September 16 - 22, 2018: Issue 376

For you this week:

Jason Waterhouse and Lisa Darmanin Take Gold In Japan At Tokyo 2020 Olympics Venue by World sailing and Australian sailing Team + some Tash and Annie news too!

Hospital Campaigners Call For Government Transparency - Save Mona Vale Hospital campaigners are calling on the NSW Government to come clean about what services will be available after the hospital’s emergency department closes next month: Community Picnic beside MVH today (Sunday Sept. 16 - 11:30 to 3pm) Rally and March on Oct. 14

2018 Pittwater Community Service Award: Justene Gordon of the Avalon Youth Hub

New Auxiliary Kiosk At Mona Vale Hospital - from Office of Rob Stokes, MP for Pittwater

Aquatics: Surf Life Saving Australia National Coastal Safety Report 2018 Released + SLS NSW Safety Message for upcoming Season

Fire by Lynleigh Grieg - How members of the public help burnt or affected wildlife this bushfire season

Pictures: Turning Purple In The Fight Against Pancreatic Cancer : “Put Your Foot Down” – 2018 Sydney WalkPhotos by Michael Mannington of Volunteer Photography

Strong Queensland Support For The Club Marine Pittwater To Paradise Regatta by Lisa Ratcliff

Byron Bay Writers Festival 2018 by Robyn McWilliam

Reflections by George Repin: THE DODECANESE ARCHIPELAGO

Food: The Chick'n Shack Café - For Lovers Of Old School Burgers and New School Ways: Happy Hour Fish and Chips on Fridays nights, best Breakfast and coffee on the way to the beach, and this Summer will be bringing your food to the beach so you don't have to get off the sand - read all about the best kept secret at Careel Bay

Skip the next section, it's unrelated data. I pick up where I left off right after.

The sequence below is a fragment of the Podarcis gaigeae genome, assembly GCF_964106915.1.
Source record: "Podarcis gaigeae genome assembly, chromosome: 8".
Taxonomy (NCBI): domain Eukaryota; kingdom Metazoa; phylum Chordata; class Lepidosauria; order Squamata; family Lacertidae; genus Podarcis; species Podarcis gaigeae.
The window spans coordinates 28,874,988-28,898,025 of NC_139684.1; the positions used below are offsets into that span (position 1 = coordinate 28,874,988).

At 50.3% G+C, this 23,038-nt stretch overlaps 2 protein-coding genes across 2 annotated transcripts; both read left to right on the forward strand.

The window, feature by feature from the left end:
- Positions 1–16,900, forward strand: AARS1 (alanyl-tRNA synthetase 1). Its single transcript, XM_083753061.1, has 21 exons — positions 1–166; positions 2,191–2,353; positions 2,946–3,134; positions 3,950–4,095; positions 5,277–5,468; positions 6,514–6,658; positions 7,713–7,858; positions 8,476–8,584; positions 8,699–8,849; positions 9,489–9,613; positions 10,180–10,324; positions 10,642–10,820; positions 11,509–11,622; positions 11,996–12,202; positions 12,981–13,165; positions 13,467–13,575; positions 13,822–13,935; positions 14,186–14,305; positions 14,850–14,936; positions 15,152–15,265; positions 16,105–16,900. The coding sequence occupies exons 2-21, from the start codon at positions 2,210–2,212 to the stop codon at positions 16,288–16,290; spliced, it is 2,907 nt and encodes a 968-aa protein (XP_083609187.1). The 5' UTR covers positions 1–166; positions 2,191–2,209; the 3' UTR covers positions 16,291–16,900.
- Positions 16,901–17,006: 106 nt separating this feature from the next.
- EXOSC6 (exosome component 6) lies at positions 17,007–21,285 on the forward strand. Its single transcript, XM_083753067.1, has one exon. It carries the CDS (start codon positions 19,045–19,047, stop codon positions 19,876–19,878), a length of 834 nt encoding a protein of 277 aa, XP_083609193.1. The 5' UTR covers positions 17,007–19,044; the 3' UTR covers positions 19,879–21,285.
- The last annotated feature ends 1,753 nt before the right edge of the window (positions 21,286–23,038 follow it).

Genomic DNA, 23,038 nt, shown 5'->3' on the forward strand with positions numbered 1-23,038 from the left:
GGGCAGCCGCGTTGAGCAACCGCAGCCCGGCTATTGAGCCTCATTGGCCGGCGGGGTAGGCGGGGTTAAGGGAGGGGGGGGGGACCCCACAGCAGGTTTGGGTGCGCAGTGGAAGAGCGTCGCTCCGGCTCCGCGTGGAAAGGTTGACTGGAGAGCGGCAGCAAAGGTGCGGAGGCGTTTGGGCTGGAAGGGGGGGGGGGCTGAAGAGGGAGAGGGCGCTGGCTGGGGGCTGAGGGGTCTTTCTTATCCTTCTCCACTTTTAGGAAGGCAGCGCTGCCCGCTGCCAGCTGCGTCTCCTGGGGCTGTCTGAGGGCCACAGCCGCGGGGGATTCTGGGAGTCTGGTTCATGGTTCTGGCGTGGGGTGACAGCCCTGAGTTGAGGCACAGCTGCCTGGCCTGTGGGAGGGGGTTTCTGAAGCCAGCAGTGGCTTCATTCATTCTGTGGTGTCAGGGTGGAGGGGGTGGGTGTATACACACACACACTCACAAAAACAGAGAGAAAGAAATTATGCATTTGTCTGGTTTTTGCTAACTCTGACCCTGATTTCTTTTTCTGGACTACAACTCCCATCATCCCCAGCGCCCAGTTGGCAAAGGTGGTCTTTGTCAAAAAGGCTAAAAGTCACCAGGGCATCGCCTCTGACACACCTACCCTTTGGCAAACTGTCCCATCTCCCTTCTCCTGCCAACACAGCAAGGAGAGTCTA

Park Bench Philosopher How Much Plastic Does It Take To Kill A Turtle? by CSIRO + Turtle species in serious decline: Broad ecological impacts by University of California - Davis

Collector's Corner: Historic Photographers Of Pittwater: The 'Wharriewood' Macpherson Family - Memories On Glass Exhibition As Part Of The State Library Of N.S.W. Open Day On October 6th, 2018 -  Margot Riley, Curator at the State Library of N.S.W., relates the very exciting news that 70 of the Macpherson family photos  attributed to William Joseph will form part of the October 6th Open Day at the Library in an Exhibition called 'Memories on Glass'. Local History buffs will be interested to hear about Margot's findings about the Macpherson photographic collection which confirm that these images were taken over a much longer time frame than first thought - from 1875 through to the 1930s - and that there were actually several photographers in the Macpherson Family - not just William Joseph. 

DIY Ideas: A Dog's Paradise in Your Own SAFE Garden - grass to roll in, a shallow pond to sit in when it's hot, paths to explore!

Profile: Adam Crowley This year BHS has been celebrating its 50th year with a range of good fun stuff including a Colour Run/Obstacle Course, a Winter Night Market and on September 29th, a Golden Ball.  All ex-students, staff, parents and members of the Barrenjoey community are invited to celebrate. Ticket sales close on September 20th. Get yours here.

Barrenjoey promotes a vision of providing a school experience where RespectEffort and Challenge are highly valued - in fact that's the school's motto. Students respect the subjects they study, the content, teachers, environment and themselves, where effort is expected, valued, recognised and celebrated and where students are enabled to realise the worth in challenging themselves to ‘be the best they can be’.

Although the school has a vast number of notable alumni across Arts, Science and Sports and every other field of human endeavour, it is the simply great human beings with great attitude that emerge from this school that best serve as its 'dream come true'. These are individuals that stand upright, care about the place around them, the people in it and are aware of how we are all interlinked – connected.

This week an ex BHS Student who is still excelling and seizing opportunities presented to him to ‘be the best he can be’ in every pursuit that is part of his individual nature